Don't miss: Comfort Photo by Dahlia Katz.

Don't miss: Comfort

Jenna Simeonov

Inspired by the tragic history of “comfort women” in Japan during World War II, Diana Tso’s play Comfort is coming to Toronto’s Aki Studio, Daniels Spectrum, November 26 to December 10. The comfort women were forced into sexual slavery, and the atrocities have only recently come to light, after the discovery of official documents from the archives of the Tokyo War Crimes Trials in 1946.

Tso’s play tells a story of true love among horrific societal conditions, and makes use of the Chinese opera, The Butterfly Lovers. We spoke with Tso about her work, and how Comfort adds to the growing canon of literature that gives voice to this part of 20th-century history.

Tickets start at $15, and you can find full details right here.

How common is the subject of “comfort women” in contemporary art and theatre?

“Comfort women” is not a common subject in contemporary art and theatre.

What kind of message does Comfort hold?

Comfort’s message is for us to share, voice, remember and honour the stories of women and heroines and advocate for an inclusive history where women names are memorialized in literature, monuments, books, and names of buildings as they hold up half the sky. The story advocates stopping violence against women.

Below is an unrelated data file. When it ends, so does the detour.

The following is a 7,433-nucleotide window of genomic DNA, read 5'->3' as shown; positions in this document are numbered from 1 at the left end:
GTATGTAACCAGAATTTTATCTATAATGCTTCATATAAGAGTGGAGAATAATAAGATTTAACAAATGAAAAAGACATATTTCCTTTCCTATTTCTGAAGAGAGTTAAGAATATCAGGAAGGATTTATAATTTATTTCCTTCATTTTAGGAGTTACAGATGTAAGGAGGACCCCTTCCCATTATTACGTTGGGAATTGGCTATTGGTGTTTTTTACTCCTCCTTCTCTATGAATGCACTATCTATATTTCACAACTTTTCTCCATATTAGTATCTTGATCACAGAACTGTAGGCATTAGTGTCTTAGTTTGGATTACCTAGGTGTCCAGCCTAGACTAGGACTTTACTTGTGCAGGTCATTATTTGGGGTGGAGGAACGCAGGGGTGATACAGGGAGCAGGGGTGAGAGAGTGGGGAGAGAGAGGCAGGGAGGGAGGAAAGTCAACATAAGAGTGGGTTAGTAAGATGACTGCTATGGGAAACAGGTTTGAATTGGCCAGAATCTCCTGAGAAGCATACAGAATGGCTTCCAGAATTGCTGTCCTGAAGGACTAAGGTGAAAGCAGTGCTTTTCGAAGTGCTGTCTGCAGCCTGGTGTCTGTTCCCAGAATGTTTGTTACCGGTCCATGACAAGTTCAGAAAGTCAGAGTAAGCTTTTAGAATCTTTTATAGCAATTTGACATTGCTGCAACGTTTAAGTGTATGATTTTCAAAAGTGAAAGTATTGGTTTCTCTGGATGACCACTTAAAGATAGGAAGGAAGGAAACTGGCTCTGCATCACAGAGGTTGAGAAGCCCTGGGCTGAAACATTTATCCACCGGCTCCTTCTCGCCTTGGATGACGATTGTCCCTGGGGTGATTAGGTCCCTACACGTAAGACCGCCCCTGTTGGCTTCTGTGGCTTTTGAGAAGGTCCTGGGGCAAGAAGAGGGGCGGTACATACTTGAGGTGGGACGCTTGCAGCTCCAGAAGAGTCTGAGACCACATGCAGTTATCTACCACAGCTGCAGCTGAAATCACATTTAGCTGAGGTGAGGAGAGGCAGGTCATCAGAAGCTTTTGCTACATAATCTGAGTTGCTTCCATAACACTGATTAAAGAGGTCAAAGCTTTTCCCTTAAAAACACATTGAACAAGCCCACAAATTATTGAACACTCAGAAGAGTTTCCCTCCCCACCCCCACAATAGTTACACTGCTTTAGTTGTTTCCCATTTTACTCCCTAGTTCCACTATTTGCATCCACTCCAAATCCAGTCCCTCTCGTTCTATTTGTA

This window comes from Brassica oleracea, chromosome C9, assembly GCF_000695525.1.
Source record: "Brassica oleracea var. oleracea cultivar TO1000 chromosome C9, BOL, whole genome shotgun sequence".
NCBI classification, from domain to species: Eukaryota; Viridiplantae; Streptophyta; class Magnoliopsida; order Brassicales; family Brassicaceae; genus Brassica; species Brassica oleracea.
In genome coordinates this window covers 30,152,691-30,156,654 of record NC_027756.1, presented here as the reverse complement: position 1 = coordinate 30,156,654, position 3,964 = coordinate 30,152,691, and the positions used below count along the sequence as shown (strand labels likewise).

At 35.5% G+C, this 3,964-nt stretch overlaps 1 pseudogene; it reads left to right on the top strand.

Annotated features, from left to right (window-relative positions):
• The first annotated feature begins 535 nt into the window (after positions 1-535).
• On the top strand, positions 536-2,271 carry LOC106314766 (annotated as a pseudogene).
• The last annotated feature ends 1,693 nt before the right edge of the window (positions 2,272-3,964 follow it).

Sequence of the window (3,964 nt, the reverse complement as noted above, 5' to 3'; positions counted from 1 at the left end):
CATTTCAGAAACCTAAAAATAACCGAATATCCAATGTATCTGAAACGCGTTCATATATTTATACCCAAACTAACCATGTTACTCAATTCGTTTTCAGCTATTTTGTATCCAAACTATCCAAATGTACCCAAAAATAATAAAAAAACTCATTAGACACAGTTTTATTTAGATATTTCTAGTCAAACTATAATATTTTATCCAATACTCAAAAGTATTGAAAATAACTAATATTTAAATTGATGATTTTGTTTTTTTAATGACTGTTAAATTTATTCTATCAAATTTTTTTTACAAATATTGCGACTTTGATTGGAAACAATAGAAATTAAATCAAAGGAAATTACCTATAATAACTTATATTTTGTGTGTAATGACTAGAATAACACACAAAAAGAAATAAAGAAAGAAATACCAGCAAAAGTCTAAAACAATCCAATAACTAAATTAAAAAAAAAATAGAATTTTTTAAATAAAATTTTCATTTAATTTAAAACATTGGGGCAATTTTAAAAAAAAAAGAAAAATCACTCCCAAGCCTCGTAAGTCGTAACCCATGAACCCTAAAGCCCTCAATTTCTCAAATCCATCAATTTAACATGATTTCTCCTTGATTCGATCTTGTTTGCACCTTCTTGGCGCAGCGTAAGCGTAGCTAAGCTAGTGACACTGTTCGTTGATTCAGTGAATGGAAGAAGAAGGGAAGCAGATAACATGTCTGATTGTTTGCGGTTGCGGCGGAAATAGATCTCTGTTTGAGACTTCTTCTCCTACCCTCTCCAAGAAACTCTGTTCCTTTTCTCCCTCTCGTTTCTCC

How have you involved opera and music into your play?

The Chinese opera and music of The Butterfly Lovers, is the cultural character in the play, from which the heroine and hero fall in love and through which they survive the atrocities of war. The opera’s themes such as gender equality, love, and redemption echo those in the contemporary story of the young lovers’ dreams and hopes in 1930s China and how their love stands up against war.

What sort of progress has been made with recognition of the atrocities in Nanjing?

Slowly, different forms of voicing these atrocities through literature and the arts have made the public more aware of this forgotten and silenced history, such as Peipei Qiu’s Chinese Comfort Women, testimonies from imperial Japan’s sex slaves and Tamaki Matsuoka’s Torn Memories of Nanking, testimonies of Japanese war veterans and Chinese survivors of the Nanjing Massacre and Tiffany Hsiung’s documentary film, The Apology.

Is there any true basis for the story of Comfort?

Yes, Comfort is inspired by the testimonies of comfort women and soldiers of World War II in Asia.

What do you hope Canadian audiences will take away from your work?

I hope audiences will stay to dialogue with us after show during our Q&A, to begin to advocate to stop violence against women, to take the knowledge and story they have witnessed and be impassioned to share it and to advocate for an inclusive history and to remember and honor the heroines of war and our herstories.


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